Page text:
One potentially favorable policy is a training-for-jobs program. In various ways, governments can agree to provide training for workers that are needed by investors in return for the creation of jobs by those investors. While such a program can reduce investors’ costs and thereby serve the same sort of incentive function as tax concessions, the implications are rather different. A training-for-jobs program, first of all, carries with it an upgrading of the work force. It pushes the economy in the direction of creating more skilled jobs. Instead of attracting investors with low-wage labor, it is a program that places a greater reliance on attracting investors with relatively skilled labor. Furthermore, in an era when firms ‘cash in’ their incentives and then move on to other locations, a training-for-jobs program assures that some gains remain even if firms leave. While workers may have been trained for jobs specific to a particular firm, the fact that they have gone through a training program means that they have expanded their ability to adapt. When firms leave, workers still have both the specific and the general skills.47
Other examples could be provided of the ways in which policy would be affected by giving income distribution a central role in efforts to reduce poverty. Employment programs, in particular, would be given a greater emphasis, for, as Khan (2005) and others have pointed out, employment expansion appears to have a greater impact on absolute poverty reduction through its impact on income distribution than through its impact on growth. The recognition of the importance of income distribution in poverty reduction may come from seeing this responsiveness of absolute poverty to a more equal distribution of income. Or it may come from accepting the argument that poverty itself is at least partly defined in terms of income distribution. Or the recognition may emerge from both of these sources. In any case, once the importance of income distribution is recognized, a different sort of approach to policy becomes necessary.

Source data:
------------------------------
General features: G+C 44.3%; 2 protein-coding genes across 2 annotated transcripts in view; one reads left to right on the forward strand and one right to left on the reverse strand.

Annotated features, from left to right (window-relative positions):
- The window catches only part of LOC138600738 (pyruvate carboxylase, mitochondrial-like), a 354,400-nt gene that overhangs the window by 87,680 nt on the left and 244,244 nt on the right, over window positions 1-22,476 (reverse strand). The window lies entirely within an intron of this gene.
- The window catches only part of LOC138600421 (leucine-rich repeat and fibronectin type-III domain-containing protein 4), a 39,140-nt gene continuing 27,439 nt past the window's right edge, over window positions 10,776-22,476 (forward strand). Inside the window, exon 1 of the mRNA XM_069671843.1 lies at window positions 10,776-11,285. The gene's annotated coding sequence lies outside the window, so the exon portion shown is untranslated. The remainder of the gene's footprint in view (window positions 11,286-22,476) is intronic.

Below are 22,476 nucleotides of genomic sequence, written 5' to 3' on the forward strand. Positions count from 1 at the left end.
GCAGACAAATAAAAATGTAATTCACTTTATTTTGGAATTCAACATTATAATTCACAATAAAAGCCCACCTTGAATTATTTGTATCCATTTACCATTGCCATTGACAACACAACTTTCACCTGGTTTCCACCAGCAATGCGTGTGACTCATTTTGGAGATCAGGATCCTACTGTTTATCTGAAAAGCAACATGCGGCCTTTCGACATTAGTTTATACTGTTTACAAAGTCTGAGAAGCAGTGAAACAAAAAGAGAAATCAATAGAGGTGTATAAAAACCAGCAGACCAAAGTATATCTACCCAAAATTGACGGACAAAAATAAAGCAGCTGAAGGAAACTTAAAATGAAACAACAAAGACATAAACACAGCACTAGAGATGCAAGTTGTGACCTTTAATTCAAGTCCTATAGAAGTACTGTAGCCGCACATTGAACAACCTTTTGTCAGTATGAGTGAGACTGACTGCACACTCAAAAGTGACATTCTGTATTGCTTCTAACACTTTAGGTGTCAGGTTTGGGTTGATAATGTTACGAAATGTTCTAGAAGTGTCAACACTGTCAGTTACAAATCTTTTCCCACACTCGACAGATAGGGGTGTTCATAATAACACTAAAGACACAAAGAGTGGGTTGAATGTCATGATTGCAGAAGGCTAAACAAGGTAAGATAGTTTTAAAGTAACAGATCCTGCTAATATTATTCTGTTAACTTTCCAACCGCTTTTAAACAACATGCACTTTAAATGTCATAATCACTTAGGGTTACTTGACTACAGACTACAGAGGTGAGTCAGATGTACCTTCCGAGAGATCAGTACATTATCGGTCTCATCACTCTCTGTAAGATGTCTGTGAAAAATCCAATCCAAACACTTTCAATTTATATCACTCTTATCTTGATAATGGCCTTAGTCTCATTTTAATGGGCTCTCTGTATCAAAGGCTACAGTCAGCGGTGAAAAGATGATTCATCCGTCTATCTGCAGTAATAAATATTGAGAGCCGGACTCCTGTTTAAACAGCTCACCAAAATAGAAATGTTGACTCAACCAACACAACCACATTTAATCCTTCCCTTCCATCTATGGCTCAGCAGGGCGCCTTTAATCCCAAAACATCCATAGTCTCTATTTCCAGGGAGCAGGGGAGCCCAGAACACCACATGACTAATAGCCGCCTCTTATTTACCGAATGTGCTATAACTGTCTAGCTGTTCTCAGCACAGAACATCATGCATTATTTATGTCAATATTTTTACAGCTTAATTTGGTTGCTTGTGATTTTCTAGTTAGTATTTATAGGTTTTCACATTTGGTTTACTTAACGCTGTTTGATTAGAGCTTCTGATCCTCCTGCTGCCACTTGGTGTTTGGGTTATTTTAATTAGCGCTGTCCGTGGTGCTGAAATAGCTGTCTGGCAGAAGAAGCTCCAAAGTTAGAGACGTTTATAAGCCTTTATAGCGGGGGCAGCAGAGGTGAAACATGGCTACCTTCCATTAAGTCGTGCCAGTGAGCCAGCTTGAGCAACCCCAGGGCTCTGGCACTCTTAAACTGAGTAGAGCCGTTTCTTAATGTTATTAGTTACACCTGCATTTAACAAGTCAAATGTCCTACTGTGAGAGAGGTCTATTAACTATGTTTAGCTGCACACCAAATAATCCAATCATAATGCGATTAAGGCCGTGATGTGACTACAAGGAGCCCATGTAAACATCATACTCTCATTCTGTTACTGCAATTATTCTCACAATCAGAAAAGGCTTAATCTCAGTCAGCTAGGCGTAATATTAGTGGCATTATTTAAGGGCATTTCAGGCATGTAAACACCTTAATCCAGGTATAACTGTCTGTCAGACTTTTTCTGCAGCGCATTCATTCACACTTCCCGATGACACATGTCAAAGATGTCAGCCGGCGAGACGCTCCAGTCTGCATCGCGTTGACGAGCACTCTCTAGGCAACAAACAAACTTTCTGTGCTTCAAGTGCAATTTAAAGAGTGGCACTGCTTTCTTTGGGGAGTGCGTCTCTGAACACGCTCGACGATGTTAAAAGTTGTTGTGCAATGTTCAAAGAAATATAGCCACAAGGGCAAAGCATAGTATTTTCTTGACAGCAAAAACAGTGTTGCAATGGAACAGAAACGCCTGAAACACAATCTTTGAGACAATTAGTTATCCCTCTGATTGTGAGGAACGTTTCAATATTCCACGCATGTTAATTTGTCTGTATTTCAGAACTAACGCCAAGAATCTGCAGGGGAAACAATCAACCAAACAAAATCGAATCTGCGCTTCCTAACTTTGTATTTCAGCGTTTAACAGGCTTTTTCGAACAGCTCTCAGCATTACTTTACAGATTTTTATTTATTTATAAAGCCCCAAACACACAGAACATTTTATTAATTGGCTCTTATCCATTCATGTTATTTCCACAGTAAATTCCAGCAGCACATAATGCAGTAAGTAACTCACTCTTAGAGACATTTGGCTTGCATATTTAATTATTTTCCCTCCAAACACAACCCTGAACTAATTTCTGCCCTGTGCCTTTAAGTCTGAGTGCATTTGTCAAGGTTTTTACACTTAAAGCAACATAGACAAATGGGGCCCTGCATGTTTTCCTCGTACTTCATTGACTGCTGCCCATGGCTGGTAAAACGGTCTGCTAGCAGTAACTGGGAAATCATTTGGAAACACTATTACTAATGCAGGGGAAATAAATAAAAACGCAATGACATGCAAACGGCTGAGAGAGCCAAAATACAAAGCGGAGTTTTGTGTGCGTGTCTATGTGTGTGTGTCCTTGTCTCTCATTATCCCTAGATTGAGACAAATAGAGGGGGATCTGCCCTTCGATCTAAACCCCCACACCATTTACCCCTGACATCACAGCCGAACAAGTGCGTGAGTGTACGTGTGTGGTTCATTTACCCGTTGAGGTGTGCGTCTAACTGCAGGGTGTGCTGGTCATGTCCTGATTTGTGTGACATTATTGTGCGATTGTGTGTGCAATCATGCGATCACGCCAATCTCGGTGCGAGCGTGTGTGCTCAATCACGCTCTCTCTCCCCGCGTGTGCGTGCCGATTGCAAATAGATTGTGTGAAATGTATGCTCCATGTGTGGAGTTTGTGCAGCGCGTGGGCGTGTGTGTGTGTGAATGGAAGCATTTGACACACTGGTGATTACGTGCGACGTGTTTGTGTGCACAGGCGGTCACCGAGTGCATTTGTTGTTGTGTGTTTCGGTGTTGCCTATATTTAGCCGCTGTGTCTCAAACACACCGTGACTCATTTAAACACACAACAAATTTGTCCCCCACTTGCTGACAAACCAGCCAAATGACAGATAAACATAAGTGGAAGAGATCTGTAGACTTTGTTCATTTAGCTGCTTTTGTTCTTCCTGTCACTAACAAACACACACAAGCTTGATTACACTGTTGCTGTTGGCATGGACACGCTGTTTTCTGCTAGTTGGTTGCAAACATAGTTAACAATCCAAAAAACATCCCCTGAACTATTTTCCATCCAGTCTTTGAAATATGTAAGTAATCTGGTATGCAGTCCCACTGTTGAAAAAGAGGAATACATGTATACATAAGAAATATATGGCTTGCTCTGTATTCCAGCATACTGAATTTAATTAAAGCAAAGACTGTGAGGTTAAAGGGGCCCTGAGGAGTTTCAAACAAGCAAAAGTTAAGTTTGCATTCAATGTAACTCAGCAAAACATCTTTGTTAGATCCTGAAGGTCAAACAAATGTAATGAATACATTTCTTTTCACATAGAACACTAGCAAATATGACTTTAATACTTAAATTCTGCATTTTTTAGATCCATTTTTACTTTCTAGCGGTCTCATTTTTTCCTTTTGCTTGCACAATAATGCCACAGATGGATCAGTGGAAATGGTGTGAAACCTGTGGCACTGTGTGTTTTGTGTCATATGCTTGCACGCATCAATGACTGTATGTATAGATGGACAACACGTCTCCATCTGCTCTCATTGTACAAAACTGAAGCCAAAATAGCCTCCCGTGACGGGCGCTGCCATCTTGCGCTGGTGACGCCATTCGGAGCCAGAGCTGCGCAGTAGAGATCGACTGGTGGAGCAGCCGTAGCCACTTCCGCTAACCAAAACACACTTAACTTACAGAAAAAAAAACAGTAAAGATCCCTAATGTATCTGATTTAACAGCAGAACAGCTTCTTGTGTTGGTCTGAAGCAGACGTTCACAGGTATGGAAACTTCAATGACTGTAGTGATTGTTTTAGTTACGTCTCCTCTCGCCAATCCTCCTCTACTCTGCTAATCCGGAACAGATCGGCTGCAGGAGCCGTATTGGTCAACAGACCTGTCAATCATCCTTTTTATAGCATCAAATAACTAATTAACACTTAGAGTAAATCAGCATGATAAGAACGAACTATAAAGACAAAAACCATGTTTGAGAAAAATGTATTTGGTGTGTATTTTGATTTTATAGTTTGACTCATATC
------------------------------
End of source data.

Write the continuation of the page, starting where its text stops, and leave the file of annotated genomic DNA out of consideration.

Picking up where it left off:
An objection to an emphasis on income distribution in poverty alleviation programs is commonly raised by posing the question as to which of the following two options is preferable: Option I – a 10 increase in the income of the poor combined with a 20 percent increase in the income of the rich; or Option II – a 10 percent reduction in the income of the poor combined with a 20 percent reduction in the income of the rich? In Option II, the distribution is more equal, but it is unlikely that anyone – rich, poor, or external policy maker – would designate Option II as preferable.
But the argument implicit in this question is a canard, an attempt to establish a thoroughly misleading story by suggesting that a more equal distribution of income is somehow necessarily in conflict with more rapid economic growth. The idea that a trade-off must exist between equality and growth (the so-called equity-efficiency trade-off) has a long history, and, ironically, has had support across the ideological spectrum.
47 The Sachs Report, as noted above, does advocate training programs as part of a package that would attract and keep investors. However, the Report seems to see the value of training as a means of helping tax concessions work, and not as a leading program in itself.